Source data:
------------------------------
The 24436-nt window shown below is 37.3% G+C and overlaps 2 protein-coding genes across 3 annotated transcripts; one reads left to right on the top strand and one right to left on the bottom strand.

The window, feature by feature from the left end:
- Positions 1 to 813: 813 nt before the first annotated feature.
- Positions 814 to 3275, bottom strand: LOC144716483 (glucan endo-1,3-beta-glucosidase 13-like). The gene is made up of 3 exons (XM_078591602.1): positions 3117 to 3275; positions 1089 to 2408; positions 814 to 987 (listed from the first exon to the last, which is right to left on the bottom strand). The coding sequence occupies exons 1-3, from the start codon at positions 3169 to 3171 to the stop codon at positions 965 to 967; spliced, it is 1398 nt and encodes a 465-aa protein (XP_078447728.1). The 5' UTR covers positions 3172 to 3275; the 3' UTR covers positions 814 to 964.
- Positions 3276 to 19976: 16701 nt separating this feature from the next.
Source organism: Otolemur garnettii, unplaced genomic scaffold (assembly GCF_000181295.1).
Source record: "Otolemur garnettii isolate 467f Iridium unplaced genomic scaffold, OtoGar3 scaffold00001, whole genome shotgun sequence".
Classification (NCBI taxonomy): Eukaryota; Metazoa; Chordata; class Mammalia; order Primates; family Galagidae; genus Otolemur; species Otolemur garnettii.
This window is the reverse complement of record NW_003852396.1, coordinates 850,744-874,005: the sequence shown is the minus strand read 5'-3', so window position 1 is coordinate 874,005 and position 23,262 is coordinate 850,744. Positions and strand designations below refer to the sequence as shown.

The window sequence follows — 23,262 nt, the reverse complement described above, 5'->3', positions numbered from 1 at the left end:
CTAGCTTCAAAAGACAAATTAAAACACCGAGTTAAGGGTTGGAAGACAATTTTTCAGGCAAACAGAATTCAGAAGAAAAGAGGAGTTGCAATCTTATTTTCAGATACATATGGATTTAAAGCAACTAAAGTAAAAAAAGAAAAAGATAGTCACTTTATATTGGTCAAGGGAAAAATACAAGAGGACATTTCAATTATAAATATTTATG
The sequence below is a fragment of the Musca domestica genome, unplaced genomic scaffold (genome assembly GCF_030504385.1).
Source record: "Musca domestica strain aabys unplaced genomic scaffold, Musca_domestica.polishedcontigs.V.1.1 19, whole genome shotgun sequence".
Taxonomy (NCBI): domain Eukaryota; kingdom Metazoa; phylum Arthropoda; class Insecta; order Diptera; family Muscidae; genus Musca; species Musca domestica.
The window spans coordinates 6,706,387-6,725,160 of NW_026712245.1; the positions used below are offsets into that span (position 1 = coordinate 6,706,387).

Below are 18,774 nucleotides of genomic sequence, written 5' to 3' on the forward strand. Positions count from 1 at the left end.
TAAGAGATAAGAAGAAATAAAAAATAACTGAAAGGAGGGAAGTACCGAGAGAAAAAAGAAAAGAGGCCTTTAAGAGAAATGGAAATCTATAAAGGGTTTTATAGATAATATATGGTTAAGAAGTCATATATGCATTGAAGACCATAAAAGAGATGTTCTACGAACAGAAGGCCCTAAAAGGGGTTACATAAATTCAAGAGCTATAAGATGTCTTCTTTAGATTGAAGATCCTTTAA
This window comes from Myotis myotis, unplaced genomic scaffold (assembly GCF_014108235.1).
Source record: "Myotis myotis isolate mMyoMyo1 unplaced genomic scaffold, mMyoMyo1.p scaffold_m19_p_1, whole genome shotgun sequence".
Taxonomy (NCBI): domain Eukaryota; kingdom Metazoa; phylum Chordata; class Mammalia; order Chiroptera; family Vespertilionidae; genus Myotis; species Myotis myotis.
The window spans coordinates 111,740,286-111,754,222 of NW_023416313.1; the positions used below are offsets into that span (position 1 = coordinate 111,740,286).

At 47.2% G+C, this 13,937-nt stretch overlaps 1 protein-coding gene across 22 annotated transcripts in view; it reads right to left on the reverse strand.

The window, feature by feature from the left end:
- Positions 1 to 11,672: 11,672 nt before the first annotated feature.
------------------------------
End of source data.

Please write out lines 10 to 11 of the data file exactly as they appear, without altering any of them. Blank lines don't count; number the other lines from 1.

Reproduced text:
The window sequence follows — 23,262 nt, the reverse complement described above, 5'->3', positions numbered from 1 at the left end:
CTAGCTTCAAAAGACAAATTAAAACACCGAGTTAAGGGTTGGAAGACAATTTTTCAGGCAAACAGAATTCAGAAGAAAAGAGGAGTTGCAATCTTATTTTCAGATACATATGGATTTAAAGCAACTAAAGTAAAAAAAGAAAAAGATAGTCACTTTATATTGGTCAAGGGAAAAATACAAGAGGACATTTCAATTATAAATATTTATG